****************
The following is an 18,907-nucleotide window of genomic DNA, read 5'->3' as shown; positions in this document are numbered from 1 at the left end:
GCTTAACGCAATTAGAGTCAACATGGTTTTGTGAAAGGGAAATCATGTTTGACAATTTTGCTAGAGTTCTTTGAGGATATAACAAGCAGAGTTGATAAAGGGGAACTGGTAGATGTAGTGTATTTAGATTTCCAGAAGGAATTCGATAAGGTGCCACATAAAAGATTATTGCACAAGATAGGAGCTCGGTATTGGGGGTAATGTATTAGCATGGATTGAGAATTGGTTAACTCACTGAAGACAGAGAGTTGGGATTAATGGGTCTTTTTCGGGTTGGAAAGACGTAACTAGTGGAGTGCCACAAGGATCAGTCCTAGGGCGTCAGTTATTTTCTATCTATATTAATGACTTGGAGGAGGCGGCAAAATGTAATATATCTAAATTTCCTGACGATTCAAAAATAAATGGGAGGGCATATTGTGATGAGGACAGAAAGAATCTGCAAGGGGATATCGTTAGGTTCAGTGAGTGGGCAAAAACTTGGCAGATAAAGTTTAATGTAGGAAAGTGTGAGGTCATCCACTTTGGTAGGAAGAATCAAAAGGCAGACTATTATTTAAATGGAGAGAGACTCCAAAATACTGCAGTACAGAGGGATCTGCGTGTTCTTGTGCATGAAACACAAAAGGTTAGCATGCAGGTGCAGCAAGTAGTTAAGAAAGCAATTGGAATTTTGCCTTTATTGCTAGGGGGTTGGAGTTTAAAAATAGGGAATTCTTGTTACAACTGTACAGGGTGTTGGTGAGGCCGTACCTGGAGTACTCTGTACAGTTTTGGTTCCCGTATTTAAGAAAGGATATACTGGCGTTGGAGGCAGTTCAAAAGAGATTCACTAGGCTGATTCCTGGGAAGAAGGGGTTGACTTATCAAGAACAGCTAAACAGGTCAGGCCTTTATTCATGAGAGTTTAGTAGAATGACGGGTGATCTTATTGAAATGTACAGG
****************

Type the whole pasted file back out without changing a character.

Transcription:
The following is an 18,907-nucleotide window of genomic DNA, read 5'->3' as shown; positions in this document are numbered from 1 at the left end:
GCTTAACGCAATTAGAGTCAACATGGTTTTGTGAAAGGGAAATCATGTTTGACAATTTTGCTAGAGTTCTTTGAGGATATAACAAGCAGAGTTGATAAAGGGGAACTGGTAGATGTAGTGTATTTAGATTTCCAGAAGGAATTCGATAAGGTGCCACATAAAAGATTATTGCACAAGATAGGAGCTCGGTATTGGGGGTAATGTATTAGCATGGATTGAGAATTGGTTAACTCACTGAAGACAGAGAGTTGGGATTAATGGGTCTTTTTCGGGTTGGAAAGACGTAACTAGTGGAGTGCCACAAGGATCAGTCCTAGGGCGTCAGTTATTTTCTATCTATATTAATGACTTGGAGGAGGCGGCAAAATGTAATATATCTAAATTTCCTGACGATTCAAAAATAAATGGGAGGGCATATTGTGATGAGGACAGAAAGAATCTGCAAGGGGATATCGTTAGGTTCAGTGAGTGGGCAAAAACTTGGCAGATAAAGTTTAATGTAGGAAAGTGTGAGGTCATCCACTTTGGTAGGAAGAATCAAAAGGCAGACTATTATTTAAATGGAGAGAGACTCCAAAATACTGCAGTACAGAGGGATCTGCGTGTTCTTGTGCATGAAACACAAAAGGTTAGCATGCAGGTGCAGCAAGTAGTTAAGAAAGCAATTGGAATTTTGCCTTTATTGCTAGGGGGTTGGAGTTTAAAAATAGGGAATTCTTGTTACAACTGTACAGGGTGTTGGTGAGGCCGTACCTGGAGTACTCTGTACAGTTTTGGTTCCCGTATTTAAGAAAGGATATACTGGCGTTGGAGGCAGTTCAAAAGAGATTCACTAGGCTGATTCCTGGGAAGAAGGGGTTGACTTATCAAGAACAGCTAAACAGGTCAGGCCTTTATTCATGAGAGTTTAGTAGAATGACGGGTGATCTTATTGAAATGTACAGG